this variable in JavaScript

Execution Context (Aka the this variable)


One of the hardest things to understand in JavaScript is the this variable, also known as the execution context. The this variable refers to the current object of which the called method is currently associated with.

const obj = {
  name: 'mari',
  speak: function() {
    console.log(this.name);
  },
};
obj.speak();

Try it!

The this variable is dynamically scoped, this means that it’s changed and doesn’t use the data that you might think it does when you use it.

the this variable


The this variable is a part of the EcmaScript spec, that means that it’s part of the language but its implementation depends on what environment you’re running your JavaScript code in. In the browser it refers to the window object, in node it refers to the global object. Open the node repl and type this, you’ll see the global object printed.

$ node
> this
{ DTRACE_NET_SERVER_CONNECTION: [Function],
  DTRACE_NET_STREAM_END: [Function],
  DTRACE_HTTP_SERVER_REQUEST: [Function],
  DTRACE_HTTP_SERVER_RESPONSE: [Function],
  DTRACE_HTTP_CLIENT_REQUEST: [Function],
  DTRACE_HTTP_CLIENT_RESPONSE: [Function],
  global: [Circular],
  process:
  process {
    title: 'node',

Some important methods on functions


JavaScript functions also have methods on them and the most important ones are bind, call, and apply, see another way to call a function:

const f = function(g) {
  console.log(g);
};
// call just takes all the arguments you give it
// and passes it to the function you are calling with .call
f.call(null, 'hello');

You can also use .apply but for apply you need to give an array of arguments.

const f = function(g, h) {
  console.log(g + h);
};
f.apply(null, ['hello', 'world']);

Controling execution context


Notice that for both .call and .apply we gave null. This means that we aren’t going to provide a custom execution context, that the function will get to use whatever the this variable would have been. Now we will control the execution context:

const obj = {
  name: 'mari',
  speak: function() {
    console.log(this.name);
  },
};
const other_obj = { name: 'nane' };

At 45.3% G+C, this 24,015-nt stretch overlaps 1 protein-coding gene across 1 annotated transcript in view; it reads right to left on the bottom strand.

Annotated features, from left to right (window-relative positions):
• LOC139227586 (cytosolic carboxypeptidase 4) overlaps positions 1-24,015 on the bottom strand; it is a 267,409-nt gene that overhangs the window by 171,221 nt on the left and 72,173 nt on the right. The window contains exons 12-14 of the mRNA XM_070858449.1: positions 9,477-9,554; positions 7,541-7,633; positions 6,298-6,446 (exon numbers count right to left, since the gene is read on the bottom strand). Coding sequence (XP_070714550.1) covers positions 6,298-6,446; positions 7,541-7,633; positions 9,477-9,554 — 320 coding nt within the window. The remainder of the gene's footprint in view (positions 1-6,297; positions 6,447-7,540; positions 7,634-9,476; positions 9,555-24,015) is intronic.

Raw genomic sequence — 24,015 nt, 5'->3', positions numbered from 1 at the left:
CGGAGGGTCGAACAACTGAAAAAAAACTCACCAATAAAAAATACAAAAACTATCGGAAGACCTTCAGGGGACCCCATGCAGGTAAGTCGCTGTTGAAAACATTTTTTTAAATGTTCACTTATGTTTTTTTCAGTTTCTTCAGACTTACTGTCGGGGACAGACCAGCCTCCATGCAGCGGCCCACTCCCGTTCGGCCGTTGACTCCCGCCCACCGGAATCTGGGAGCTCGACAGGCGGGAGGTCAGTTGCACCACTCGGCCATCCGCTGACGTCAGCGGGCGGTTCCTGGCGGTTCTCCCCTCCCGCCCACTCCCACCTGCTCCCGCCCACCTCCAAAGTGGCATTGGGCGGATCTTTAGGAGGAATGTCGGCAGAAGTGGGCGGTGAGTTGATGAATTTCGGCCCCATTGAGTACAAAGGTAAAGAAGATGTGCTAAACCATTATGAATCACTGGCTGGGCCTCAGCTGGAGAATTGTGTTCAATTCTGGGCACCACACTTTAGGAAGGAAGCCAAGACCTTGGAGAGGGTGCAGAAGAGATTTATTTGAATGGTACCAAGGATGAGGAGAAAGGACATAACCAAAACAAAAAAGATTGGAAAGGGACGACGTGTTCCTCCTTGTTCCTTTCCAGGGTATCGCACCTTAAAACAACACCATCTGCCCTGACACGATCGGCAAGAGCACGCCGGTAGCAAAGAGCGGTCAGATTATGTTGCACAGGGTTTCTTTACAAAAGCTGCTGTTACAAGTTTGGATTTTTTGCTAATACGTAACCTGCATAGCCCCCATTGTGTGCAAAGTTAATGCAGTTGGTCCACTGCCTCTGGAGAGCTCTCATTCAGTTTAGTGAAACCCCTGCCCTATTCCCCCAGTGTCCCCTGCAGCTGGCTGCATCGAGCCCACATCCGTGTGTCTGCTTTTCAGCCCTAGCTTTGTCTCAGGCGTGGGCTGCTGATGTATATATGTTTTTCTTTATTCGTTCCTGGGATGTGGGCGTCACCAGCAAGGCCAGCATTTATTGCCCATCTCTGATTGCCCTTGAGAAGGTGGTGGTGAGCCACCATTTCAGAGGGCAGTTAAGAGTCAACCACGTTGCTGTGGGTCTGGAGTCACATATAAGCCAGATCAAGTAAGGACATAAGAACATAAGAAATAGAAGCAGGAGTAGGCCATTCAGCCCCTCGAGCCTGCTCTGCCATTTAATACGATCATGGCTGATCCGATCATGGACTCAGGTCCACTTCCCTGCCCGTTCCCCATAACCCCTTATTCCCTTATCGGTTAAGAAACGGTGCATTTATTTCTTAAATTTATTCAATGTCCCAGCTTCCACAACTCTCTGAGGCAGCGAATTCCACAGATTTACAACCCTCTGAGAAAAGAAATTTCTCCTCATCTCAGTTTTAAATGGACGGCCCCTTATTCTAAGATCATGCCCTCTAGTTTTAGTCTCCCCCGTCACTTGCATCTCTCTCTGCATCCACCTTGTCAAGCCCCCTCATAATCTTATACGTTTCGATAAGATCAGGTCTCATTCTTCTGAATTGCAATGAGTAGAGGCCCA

obj.speak.call(other_obj);

Run this code and you’ll see that nane is printed to the screen, not mari.

Binding a context for a function


Now we will talk about the most powerful and important method on functions, .bind. The big annoyance in JavaScript is that the execution context, the this variable that you end up using at runtime is not always the one you think will be used. This is because the this variable is dynamically scoped, not lexically scoped. To make sure that our function uses the execution content that we want used we have to use .bind, .bind creates a new function that uses the execution context that you provide.

const obj = {
  name: 'aram',
};
// At the top level this refers to the global object
this.name = 'gohar';
const g = function(last_name) {
  // This is using ES6 string interpolation, aka the ${}
  return `${this.name.toUpperCase()} ${last_name}`;
};
const f = g.bind(obj);
console.log(f('baz'));

So f is a new function which is bound, we did a bind on g, to the JavaScript object obj, we can also do other wacky things with .bind like partial function application.

Useful for Partial function application


Partial function application is like making a new function from another function but where some of the arguments are used with other values; its clearer with an example.

const obj = {
  name: 'aram',
};
// At the top level this refers to the global object
this.name = 'gohar';
const g = function(last_name, age) {
  return `${this.name} ${last_name} ${age}`;
};
// The first argument must always be the new execution context
// and the other arguments end up being the
// arguments of the original function
const f = g.bind(obj, 'baz');
console.log(f(22));

See how 'baz' ends up taking the argument value of last_name, this is positional.

Be sure to read over and over, MDN article on this variable


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